I’d made a wrong turn on the way to meet a friend when I stumbled into a panel discussion that I later found out was titled ‘Collective Practice and Economy’ in an indoor-outdoor space on the Academy’s ground floor. The event was part of a series of discussions around collective working methods convened with input from Raw Material Company in Dakar, Senegal. This session was about how collective practices develop the conditions for independence and reform, something that seemed loosely to connect with a miniexhibition dedicated to Bangabandhu Sheikh Mujibur Rahman, the driving force behind Bangladesh’s independence and founder of the Shilpakala Academy, which took place in parallel to the summit itself (this year marks both the 100th anniversary of his birth and the 45th anniversary of his assassination). Someone about whom I had previously thought little and knew (shamefully, I began to feel) less. But one of the features of this edition of the summit was the way in which it folded together past and present time with a view to enabling future agency.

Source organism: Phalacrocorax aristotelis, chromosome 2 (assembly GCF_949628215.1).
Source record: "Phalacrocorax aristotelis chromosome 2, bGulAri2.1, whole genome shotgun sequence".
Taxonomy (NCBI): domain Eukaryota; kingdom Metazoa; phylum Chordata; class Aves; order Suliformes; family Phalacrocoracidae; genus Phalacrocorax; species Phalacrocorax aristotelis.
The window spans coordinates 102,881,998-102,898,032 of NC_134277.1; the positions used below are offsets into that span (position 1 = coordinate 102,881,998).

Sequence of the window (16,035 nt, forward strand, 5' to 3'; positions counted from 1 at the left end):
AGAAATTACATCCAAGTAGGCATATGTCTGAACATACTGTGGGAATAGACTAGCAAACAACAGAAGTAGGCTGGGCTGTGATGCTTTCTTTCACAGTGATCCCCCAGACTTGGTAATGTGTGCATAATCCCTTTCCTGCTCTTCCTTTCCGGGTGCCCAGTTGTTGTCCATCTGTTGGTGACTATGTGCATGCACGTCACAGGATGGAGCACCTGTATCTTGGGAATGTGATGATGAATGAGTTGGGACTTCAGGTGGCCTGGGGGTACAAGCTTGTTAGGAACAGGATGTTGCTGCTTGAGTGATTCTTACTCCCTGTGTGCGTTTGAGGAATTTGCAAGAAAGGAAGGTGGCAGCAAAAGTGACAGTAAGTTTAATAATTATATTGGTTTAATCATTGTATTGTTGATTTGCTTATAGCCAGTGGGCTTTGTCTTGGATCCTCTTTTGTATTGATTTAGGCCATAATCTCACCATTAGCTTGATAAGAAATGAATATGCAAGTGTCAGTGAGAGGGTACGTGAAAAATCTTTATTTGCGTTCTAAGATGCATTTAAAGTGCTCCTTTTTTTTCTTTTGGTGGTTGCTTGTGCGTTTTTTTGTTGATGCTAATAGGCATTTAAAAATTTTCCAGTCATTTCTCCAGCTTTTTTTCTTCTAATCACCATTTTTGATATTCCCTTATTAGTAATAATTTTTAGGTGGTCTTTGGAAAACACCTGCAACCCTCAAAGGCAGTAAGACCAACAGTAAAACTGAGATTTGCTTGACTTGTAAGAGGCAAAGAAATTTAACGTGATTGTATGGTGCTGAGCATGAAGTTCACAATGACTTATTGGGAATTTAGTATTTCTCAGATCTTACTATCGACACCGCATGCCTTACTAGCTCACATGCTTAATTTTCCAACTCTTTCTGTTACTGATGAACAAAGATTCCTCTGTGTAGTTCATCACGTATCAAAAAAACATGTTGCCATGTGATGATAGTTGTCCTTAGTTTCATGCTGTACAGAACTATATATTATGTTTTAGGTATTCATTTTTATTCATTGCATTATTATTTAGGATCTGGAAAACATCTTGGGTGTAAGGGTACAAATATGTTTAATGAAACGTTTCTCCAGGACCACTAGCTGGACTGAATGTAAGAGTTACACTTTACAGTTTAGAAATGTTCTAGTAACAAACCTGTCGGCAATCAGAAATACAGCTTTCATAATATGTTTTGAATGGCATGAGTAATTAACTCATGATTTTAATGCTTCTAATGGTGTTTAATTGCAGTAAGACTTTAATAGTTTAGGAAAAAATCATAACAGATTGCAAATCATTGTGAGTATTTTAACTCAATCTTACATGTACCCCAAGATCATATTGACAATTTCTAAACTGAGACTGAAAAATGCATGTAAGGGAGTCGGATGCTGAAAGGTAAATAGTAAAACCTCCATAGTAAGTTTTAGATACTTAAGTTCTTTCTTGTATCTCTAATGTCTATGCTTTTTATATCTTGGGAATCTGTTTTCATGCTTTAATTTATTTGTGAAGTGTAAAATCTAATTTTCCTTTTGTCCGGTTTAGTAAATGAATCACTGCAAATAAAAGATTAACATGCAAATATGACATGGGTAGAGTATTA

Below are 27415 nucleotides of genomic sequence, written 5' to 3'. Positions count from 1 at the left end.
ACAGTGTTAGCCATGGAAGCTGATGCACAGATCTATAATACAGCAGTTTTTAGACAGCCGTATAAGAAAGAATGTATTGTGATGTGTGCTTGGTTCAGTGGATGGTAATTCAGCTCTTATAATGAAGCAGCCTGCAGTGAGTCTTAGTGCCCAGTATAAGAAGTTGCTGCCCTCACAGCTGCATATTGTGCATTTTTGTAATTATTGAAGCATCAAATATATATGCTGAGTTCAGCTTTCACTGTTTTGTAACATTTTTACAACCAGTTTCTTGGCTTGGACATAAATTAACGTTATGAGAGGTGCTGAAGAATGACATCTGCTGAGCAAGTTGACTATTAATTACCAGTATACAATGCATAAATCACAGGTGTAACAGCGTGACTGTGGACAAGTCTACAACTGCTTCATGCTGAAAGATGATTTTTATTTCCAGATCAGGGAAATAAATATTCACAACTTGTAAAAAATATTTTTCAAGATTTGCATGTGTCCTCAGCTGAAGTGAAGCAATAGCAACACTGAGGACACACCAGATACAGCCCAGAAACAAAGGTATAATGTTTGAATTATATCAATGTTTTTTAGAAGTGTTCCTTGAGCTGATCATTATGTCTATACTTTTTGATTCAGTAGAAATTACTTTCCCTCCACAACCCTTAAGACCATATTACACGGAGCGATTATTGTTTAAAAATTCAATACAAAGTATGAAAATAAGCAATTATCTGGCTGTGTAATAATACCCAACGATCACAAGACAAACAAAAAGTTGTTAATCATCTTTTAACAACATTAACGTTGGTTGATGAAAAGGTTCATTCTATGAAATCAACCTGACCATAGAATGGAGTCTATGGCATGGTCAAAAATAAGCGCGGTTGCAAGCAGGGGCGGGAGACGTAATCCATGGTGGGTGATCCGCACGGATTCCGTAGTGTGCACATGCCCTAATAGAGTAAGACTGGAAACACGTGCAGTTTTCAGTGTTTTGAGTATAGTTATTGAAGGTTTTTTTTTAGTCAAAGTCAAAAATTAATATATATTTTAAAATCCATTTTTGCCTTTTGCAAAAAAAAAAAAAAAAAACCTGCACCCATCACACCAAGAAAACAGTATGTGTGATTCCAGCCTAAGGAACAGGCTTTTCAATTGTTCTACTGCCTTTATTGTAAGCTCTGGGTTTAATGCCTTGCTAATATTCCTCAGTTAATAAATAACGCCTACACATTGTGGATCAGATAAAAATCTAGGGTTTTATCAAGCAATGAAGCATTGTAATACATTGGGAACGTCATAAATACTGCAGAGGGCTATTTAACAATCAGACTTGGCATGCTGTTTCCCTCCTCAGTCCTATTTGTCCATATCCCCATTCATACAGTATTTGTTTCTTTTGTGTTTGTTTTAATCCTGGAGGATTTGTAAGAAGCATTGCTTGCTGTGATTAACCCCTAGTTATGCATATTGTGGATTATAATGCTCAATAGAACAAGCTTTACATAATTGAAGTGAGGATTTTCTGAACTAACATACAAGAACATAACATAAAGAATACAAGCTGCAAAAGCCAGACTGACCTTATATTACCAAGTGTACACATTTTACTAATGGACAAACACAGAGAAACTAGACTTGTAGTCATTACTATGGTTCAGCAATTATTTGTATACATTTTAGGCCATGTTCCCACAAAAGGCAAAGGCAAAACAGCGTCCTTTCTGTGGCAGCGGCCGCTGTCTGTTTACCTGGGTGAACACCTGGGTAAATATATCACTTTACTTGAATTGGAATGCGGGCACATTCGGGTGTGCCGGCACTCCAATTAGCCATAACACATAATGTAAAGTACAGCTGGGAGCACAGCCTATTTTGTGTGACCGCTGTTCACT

Back in the talk, presentations by a local, open-platform visual arts collective, Shoni Mongol Adda, and the Hong Kong Artist Union were followed by Bouba Touré, introducing a Mali-based agricultural collective called Somankidi Coura that he had cofounded in 1977. Somankidi Coura is a 25-hectare farming project (now evolved into a village of around 300 inhabitants), grounded in attempts to navigate issues of migrant returns, self-sufficiency, agency and workers’ rights. While the collective’s work involves the establishment and navigation of archives, discrete photography projects and more general documentation, the extent to which it can be described as a work of art, rather than a practical solution to immediate problems, is debatable. And it made the previous presentations feel all the more grounded for that, grounded that is in common-sense definitions of use and function and context, rather than a purely artistic sense of these. Other workshops, including a participatory event on how to form a collective (or, more properly, how to connect with and work with other people), led by Gudskul, now seemed less glib and superficial than they had at the time. They feel even less superficial now that such ways of working have become a more urgent necessity rather than a slowly building trend. The friend had to wait.